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Kepler-22b: A 2.4 Earth-radius Planet in the Habitable Zone of a Sun-like Star

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Read also: Kepler 22-b: Earth-like planet confirmed

William J. Borucki et al

Folded light curve with model fit in red. Black dots represent individual observations. Dark blue points represent 30-minute binned data, and cyan points represent residuals after fitting. Red asterisk represents the mid-transit times based on the model fit with eccentricity value allowed to float

A search of the time-series photometry from NASA’s Kepler spacecraft reveals a transiting planet candidate orbiting the 11th magnitude G5 dwarf KIC 10593626 with a period of 290 days. The characteristics of the host star are well constrained by high-resolution spectroscopy combined with an asteroseismic analysis of the Kepler photometry, leading to an estimated mass and radius of 0.970 +/- 0.060 MSun and 0.979 +/- 0.020 RSun. The depth of 492 +/- 10ppm for the three observed transits yields a radius of 2.38 +/- 0.13 REarth for the planet.
The system passes a battery of tests for false positives, including reconnaissance spectroscopy, high-resolution imaging, and centroid motion.
A full BLENDER analysis provides further validation of the planet interpretation by showing that contamination of the target by an eclipsing system would rarely mimic the observed shape of the transits.

Image of the star field near Kepler-22

The final validation of the planet is provided by 16 radial velocities obtained with HIRES on Keck 1 over a one year span.
Although the velocities do not lead to a reliable orbit and mass determination, they are able to constrain the mass to a 3{\sigma} upper limit of 124 MEarth, safely in the regime of planetary masses, thus earning the designation Kepler-22b.
The radiative equilibrium temperature is 262K for a planet in Kepler-22b’s orbit.
Although there is no evidence that Kepler-22b is a rocky planet, it is the first confirmed planet with a measured radius to orbit in the Habitable Zone of any star other than the Sun.

Characteristics of Kepler-22 and -22b

Read more: ttp://arxiv.org/pdf

Written by physicsgg

December 8, 2011 at 7:11 am

Posted in ASTRONOMY, ASTROPHYSICS

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Kepler 22-b: Earth-like planet confirmed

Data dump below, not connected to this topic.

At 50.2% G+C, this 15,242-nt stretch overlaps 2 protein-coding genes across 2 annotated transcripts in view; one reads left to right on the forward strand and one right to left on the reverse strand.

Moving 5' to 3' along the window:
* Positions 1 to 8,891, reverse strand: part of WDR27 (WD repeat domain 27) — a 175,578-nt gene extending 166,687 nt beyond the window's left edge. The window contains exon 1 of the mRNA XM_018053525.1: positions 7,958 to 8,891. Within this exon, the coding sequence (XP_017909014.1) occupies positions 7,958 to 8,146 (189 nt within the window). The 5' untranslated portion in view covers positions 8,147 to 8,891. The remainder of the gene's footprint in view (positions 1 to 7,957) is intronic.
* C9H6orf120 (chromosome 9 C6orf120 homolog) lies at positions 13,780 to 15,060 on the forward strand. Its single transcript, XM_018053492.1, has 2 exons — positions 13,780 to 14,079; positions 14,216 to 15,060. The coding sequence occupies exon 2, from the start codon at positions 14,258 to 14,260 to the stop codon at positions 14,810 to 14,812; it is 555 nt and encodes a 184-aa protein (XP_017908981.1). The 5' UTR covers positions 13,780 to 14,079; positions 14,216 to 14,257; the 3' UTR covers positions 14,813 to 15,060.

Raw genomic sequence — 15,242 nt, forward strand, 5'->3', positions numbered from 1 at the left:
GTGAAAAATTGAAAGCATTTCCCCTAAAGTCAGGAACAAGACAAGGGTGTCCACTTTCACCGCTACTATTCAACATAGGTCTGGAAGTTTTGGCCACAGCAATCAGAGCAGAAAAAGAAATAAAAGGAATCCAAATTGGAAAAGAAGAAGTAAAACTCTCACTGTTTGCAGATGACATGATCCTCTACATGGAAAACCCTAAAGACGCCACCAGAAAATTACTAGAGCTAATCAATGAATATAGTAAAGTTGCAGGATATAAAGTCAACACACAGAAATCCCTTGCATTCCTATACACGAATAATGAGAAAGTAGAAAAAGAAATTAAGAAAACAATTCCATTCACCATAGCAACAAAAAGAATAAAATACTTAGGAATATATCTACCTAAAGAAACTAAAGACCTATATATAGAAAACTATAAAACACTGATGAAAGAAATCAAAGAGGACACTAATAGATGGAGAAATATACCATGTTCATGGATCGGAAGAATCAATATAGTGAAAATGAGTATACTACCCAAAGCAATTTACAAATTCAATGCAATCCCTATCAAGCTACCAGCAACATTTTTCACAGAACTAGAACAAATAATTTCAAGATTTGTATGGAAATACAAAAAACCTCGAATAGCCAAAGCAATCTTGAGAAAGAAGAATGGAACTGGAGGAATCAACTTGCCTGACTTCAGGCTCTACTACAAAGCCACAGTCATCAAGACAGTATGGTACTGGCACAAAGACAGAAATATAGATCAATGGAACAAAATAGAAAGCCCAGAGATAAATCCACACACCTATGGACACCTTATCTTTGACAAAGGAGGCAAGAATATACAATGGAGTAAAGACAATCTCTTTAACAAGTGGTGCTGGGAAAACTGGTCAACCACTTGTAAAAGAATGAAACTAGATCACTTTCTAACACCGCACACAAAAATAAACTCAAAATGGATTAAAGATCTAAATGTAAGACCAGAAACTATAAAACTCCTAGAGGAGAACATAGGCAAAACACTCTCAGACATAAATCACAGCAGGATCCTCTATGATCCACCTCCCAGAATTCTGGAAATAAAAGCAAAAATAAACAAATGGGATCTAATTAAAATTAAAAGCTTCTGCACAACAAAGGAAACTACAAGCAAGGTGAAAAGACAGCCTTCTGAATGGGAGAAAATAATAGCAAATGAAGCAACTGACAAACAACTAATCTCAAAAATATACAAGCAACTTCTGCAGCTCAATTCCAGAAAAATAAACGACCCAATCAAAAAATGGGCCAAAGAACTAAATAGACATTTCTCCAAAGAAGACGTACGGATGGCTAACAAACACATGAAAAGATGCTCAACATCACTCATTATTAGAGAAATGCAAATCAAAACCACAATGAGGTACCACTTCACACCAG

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Astronomers have confirmed the existence of an Earth-like planet in the “habitable zone” around a star not unlike our own.

The planet, Kepler 22-b, lies about 600 light-years away and is about 2.4 times the size of Earth, and has a temperature of about 22C.

It is the closest confirmed planet yet to one like ours – an “Earth 2.0”.

However, the team does not yet know if Kepler 22-b is made mostly of rock, gas or liquid.

During the conference at which the result was announced, the Kepler team said that it had spotted some 1,094 new candidate planets.

The Kepler space telescope was designed to look at a fixed swathe of the night sky, staring intently at about 150,000 stars. The telescope is sensitive enough to see when a planet passes in front of its host star, dimming the star’s light by a minuscule amount.

Kepler identifies these slight changes in starlight as candidate planets, which are then confirmed by further observations by Kepler and other telescopes in orbit and on Earth.
Kepler 22-b was one of 54 candidates reported by the Kepler team in February, and is just the first to be formally confirmed using other telescopes.

More of these “Earth 2.0” candidates are likely to be confirmed in the near future, though a redefinition of the habitable zone’s boundaries has brought that number down to 48.

Kepler 22-b lies at a distance from its sun about 15% less than the distance from the Earth to the Sun, and its year takes about 290 days. However, its sun puts out about 25% less light, keeping the planet at its balmy temperature that would support the existence of liquid water.

The Kepler team had to wait for three passes of the planet before upping its status from “candidate” to “confirmed”.

“Fortune smiled upon us with the detection of this planet,” said William Borucki, Kepler principal investigator at Nasa’s Ames Research Center.

“The first transit was captured just three days after we declared the spacecraft operationally ready. We witnessed the defining third transit over the 2010 holiday season.”

The results were announced at the Kepler telescope’s first science conference, alongside the staggering number of new candidate planets. The total number of candidates spotted by the telescope is now 2,326 – of which 207 are approximately Earth-sized.

In total, the results suggest that planets ranging from Earth-sized to about four times Earth’s size – so-called “super-Earths” – may be more common than previously thought.

http://www.bbc.co.uk

Written by physicsgg

December 5, 2011 at 7:59 pm

Posted in ASTRONOMY, ASTROPHYSICS

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